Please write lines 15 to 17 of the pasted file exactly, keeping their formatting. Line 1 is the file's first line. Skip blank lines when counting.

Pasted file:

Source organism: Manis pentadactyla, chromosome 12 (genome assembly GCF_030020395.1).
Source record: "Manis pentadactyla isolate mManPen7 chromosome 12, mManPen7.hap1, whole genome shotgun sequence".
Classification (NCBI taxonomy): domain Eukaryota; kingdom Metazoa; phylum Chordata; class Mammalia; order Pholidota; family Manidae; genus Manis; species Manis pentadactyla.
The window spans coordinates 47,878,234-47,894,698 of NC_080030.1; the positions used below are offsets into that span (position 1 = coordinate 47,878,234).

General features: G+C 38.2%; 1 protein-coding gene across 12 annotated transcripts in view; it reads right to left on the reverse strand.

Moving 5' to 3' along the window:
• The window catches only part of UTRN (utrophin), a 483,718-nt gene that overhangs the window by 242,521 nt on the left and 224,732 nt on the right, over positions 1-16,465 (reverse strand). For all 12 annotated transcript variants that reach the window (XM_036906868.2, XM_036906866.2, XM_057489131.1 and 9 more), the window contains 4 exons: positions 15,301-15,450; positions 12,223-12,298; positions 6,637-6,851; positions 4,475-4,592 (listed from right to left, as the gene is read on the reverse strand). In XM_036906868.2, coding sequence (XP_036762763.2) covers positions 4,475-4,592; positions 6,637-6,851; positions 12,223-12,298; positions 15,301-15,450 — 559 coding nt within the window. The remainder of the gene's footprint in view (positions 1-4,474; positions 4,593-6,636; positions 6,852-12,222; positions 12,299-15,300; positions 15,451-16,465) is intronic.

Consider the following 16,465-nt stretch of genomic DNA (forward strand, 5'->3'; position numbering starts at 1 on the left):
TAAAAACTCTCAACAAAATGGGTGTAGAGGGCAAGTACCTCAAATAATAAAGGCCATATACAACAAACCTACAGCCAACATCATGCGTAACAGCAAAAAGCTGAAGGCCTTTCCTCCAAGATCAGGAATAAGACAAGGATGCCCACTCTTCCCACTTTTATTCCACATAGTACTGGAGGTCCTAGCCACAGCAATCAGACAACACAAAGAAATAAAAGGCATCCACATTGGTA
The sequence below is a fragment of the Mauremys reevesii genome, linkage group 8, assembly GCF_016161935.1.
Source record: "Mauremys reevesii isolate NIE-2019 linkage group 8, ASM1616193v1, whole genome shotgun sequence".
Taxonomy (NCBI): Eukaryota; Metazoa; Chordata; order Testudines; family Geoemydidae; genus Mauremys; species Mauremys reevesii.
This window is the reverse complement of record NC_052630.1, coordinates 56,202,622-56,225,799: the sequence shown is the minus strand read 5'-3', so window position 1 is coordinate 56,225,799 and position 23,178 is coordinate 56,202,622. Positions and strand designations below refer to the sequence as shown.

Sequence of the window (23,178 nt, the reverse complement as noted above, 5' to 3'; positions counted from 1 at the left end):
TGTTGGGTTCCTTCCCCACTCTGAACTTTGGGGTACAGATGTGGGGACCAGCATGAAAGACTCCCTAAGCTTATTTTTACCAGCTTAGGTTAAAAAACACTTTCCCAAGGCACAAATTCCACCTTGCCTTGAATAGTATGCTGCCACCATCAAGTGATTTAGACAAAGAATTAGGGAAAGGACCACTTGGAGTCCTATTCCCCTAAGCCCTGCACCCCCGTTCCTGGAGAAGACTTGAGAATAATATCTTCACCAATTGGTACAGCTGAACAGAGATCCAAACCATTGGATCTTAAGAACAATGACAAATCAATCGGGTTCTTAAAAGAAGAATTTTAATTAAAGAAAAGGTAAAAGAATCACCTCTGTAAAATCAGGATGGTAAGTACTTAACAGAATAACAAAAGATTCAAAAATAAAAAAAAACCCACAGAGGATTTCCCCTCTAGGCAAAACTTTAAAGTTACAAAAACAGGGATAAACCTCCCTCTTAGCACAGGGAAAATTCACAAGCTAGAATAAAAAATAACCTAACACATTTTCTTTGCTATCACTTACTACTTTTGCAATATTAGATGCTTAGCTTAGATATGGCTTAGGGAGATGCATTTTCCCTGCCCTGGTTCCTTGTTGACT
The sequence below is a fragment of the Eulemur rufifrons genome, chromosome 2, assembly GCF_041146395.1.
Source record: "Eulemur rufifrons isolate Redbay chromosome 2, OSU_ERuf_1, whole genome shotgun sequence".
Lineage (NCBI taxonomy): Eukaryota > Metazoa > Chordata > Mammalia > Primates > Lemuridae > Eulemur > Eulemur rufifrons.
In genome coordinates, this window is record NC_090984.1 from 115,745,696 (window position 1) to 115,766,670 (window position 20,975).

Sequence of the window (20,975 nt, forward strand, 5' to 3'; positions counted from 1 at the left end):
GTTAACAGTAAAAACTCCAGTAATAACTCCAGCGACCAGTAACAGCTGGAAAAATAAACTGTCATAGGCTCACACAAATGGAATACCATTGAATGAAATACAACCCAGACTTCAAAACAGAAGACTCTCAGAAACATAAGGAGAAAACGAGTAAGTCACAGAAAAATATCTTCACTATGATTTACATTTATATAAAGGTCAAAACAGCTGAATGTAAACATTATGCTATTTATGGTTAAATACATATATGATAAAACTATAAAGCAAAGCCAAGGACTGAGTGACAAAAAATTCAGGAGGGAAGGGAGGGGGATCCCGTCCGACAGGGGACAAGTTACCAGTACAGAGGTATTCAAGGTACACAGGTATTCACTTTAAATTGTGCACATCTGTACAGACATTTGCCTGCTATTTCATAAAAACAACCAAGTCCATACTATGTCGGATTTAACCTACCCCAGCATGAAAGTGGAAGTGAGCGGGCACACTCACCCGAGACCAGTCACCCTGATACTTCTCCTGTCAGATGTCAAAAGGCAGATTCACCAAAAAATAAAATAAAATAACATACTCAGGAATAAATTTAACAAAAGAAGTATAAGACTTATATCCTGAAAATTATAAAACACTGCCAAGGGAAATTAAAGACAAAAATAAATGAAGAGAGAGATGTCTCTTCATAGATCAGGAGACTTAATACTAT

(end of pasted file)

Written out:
TGTTGGGTTCCTTCCCCACTCTGAACTTTGGGGTACAGATGTGGGGACCAGCATGAAAGACTCCCTAAGCTTATTTTTACCAGCTTAGGTTAAAAAACACTTTCCCAAGGCACAAATTCCACCTTGCCTTGAATAGTATGCTGCCACCATCAAGTGATTTAGACAAAGAATTAGGGAAAGGACCACTTGGAGTCCTATTCCCCTAAGCCCTGCACCCCCGTTCCTGGAGAAGACTTGAGAATAATATCTTCACCAATTGGTACAGCTGAACAGAGATCCAAACCATTGGATCTTAAGAACAATGACAAATCAATCGGGTTCTTAAAAGAAGAATTTTAATTAAAGAAAAGGTAAAAGAATCACCTCTGTAAAATCAGGATGGTAAGTACTTAACAGAATAACAAAAGATTCAAAAATAAAAAAAAACCCACAGAGGATTTCCCCTCTAGGCAAAACTTTAAAGTTACAAAAACAGGGATAAACCTCCCTCTTAGCACAGGGAAAATTCACAAGCTAGAATAAAAAATAACCTAACACATTTTCTTTGCTATCACTTACTACTTTTGCAATATTAGATGCTTAGCTTAGATATGGCTTAGGGAGATGCATTTTCCCTGCCCTGGTTCCTTGTTGACT
The sequence below is a fragment of the Eulemur rufifrons genome, chromosome 2, assembly GCF_041146395.1.
Source record: "Eulemur rufifrons isolate Redbay chromosome 2, OSU_ERuf_1, whole genome shotgun sequence".